concluding that challenge to parole determination proceedings can be brought as habeas action or civil rights actionSummary of this case from Miller v. Fayram
Argued: January 16, 2009.
Decided and Filed: March 26, 2009.
Appeal from the United States District Court for the Eastern District of Michigan at Detroit, Denise Page Hood, J.
ARGUED: Patricia G. Gaedeke, Assistant United States Attorney, Detroit, Michigan, for Appellant. James R. Gerometta, Federal Defender Office, Detroit, Michigan, for Appellee. ON BRIEF: Patricia G. Gaedeke, Assistant United States Attorney, Detroit, Michigan, for Appellant. James R. Gerometta, Federal Defender Office, Detroit, Michigan, for Appellee.
Before KENNEDY, COLE, and GILMAN, Circuit Judges.
This case presents the federal courts of appeals with an issue of first impression. Can the United States Parole Commission ("Commission") use videoconferencing to conduct parole determination proceedings? Habeas petitioner Sammy Terrell challenged this practice as a violation of 18 U.S.C. § 4208(e) and his due process rights under the Fifth Amendment, and he prevailed in the district court on due process grounds. We conclude that the statute requires parole determination proceedings to be held in person, and so for the following reasons, affirm the judgment of the district court.
Sammy Terrell is a federal prisoner who was, at the time of his petition, serving his life sentence in Marquette, Michigan. Terrell robbed eleven banks. In 1983, he pleaded guilty to three bank robberies and was incarcerated. From 1983 to 1991, while in prison, Terrell committed 20 misconducts, one of which was the murder of a fellow inmate in 1985. His conviction for first degree murder resulted in a life sentence. Since that time, Terrell has maintained clear conduct, received favorable performance evaluations for his job assignments, and written a book on resolving drug and gang violence.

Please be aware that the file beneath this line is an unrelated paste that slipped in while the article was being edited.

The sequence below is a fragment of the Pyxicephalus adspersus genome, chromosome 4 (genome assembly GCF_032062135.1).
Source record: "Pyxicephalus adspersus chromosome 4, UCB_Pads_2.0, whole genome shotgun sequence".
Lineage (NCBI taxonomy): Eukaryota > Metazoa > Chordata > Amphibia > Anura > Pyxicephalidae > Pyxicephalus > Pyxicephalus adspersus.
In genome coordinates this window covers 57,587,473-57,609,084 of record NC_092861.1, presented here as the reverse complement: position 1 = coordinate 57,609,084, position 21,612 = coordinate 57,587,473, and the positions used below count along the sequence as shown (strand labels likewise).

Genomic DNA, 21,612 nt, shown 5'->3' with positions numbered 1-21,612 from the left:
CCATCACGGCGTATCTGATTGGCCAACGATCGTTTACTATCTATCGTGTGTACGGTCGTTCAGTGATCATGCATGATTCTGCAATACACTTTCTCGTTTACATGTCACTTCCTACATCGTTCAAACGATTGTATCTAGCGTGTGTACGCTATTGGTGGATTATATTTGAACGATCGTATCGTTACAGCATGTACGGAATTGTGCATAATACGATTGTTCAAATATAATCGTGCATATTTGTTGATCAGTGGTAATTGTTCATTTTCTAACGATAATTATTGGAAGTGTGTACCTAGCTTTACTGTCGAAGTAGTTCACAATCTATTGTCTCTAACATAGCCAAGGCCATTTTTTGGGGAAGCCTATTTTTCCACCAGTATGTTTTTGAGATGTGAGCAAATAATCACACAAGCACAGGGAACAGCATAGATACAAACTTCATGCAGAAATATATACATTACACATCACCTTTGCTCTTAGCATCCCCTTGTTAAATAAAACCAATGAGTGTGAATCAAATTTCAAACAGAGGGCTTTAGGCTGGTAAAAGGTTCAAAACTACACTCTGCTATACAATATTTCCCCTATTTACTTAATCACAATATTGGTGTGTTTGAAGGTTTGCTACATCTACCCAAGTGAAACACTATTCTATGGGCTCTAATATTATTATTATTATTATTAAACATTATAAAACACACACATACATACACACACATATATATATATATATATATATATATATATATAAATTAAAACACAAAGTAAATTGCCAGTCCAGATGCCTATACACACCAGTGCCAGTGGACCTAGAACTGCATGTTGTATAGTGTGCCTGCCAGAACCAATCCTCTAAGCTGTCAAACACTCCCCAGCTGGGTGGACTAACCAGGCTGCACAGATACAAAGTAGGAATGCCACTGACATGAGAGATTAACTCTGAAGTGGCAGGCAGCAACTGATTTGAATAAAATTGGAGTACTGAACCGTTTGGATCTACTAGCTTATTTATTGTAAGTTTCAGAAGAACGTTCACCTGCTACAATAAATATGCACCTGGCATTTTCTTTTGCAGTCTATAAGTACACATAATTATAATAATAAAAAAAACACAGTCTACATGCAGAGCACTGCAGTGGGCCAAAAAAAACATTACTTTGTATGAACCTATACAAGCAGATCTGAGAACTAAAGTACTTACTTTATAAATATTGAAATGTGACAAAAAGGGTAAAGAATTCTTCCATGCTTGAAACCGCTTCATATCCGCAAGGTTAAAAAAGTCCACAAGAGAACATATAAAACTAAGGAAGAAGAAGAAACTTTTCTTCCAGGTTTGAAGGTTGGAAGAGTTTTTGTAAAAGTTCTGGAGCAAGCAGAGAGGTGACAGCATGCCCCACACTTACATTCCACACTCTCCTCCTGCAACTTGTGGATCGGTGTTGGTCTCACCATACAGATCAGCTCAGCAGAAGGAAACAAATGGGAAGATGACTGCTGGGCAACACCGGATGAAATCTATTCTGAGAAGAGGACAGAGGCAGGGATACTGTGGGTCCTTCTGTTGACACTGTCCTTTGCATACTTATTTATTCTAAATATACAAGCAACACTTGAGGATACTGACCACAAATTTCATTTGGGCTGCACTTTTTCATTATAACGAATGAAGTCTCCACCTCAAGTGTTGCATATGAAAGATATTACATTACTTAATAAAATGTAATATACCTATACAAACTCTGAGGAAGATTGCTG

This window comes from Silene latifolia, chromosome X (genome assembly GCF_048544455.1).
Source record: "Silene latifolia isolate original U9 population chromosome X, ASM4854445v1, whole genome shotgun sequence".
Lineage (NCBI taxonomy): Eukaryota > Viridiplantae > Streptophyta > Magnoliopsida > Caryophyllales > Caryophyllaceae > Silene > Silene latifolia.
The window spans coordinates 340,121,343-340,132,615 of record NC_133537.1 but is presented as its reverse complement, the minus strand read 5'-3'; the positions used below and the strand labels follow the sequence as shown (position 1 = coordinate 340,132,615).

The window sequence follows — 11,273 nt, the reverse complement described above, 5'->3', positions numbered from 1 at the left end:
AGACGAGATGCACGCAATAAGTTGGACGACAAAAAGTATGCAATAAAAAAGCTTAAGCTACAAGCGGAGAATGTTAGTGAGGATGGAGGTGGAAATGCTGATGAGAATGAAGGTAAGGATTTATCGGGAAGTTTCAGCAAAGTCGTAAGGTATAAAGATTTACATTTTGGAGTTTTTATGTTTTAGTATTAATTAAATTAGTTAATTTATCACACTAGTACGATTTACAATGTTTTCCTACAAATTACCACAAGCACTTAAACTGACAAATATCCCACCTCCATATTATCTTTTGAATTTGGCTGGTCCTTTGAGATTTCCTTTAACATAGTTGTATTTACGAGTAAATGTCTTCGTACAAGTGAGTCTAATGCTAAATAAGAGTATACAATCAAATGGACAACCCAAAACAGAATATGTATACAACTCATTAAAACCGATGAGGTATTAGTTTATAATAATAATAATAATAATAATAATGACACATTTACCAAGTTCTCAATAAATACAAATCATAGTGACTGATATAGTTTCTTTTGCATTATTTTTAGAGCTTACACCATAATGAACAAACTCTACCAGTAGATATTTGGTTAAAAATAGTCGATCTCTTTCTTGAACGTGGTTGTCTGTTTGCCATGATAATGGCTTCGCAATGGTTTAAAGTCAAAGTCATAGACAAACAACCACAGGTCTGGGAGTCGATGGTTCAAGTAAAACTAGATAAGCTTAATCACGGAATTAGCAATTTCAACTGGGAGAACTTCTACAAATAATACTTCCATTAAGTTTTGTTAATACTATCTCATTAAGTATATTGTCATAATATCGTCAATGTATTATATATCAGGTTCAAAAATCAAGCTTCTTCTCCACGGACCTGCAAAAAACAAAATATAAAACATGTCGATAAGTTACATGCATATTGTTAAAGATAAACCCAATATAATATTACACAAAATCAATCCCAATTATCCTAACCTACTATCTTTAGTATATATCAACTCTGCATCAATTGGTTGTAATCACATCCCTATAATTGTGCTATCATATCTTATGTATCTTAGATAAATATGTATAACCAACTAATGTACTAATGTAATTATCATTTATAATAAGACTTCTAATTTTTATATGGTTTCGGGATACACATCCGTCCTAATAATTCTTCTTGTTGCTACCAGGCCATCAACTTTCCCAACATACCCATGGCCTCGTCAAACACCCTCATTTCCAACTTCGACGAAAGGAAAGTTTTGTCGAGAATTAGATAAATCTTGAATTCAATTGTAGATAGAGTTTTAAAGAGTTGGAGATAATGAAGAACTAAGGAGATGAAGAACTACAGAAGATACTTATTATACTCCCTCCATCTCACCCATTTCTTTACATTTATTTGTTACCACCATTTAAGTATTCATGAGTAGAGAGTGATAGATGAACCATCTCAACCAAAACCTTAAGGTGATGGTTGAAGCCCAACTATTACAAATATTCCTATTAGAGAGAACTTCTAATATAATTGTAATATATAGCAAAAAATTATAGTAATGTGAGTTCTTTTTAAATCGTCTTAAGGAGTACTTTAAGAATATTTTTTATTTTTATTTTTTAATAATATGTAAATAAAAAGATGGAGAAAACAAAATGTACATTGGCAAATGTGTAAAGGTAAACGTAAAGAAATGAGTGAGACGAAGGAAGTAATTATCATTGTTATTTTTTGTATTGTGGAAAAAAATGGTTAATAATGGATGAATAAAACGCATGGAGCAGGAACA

Terrell was being boarded by the United States Bureau of Prisons at the Michigan state correctional facility in Marquette at the time he filed his habeas petition.
In 1994, Terrell was given his initial parole determination proceeding. The Commission continued him to a 15-year reconsideration hearing in June 2009. Interim parole hearings — which did not change his 15-year reconsideration hearing date — took place in 1996, 1998, and 2003. He waived his interim hearing scheduled for September of 2000. Terrell was scheduled for an interim hearing by video conference on June 9, 2005. He requested a continuance, which the Commission granted.
Pursuant to 18 U.S.C. § 4208(a), an initial parole determination hearing "shall be held not later than thirty days before the date" in which the prisoner is eligible for release on parole. Terrell became eligible for parole after serving ten years of a life sentence. 18 U.S.C. § 4205(a).
Pursuant to 28 C.F.R. § 2.14(c), 15-year reconsideration hearings are "full reassessment[s] of the [prisoner's] case."
Pursuant to 28 C.F.R. § 2.14(a), interim proceedings consider "significant developments or changes in the prisoner's status that may have occurred subsequent to the initial hearing." After an interim hearing, the Commission may alter the presumptive date of release or the date of the 15-year reconsideration hearing.
Pursuant to 18 U.S.C. § 4208(h), parole determination proceedings shall be held not less frequently than every "twenty-four months in the case of a prisoner with a" life sentence.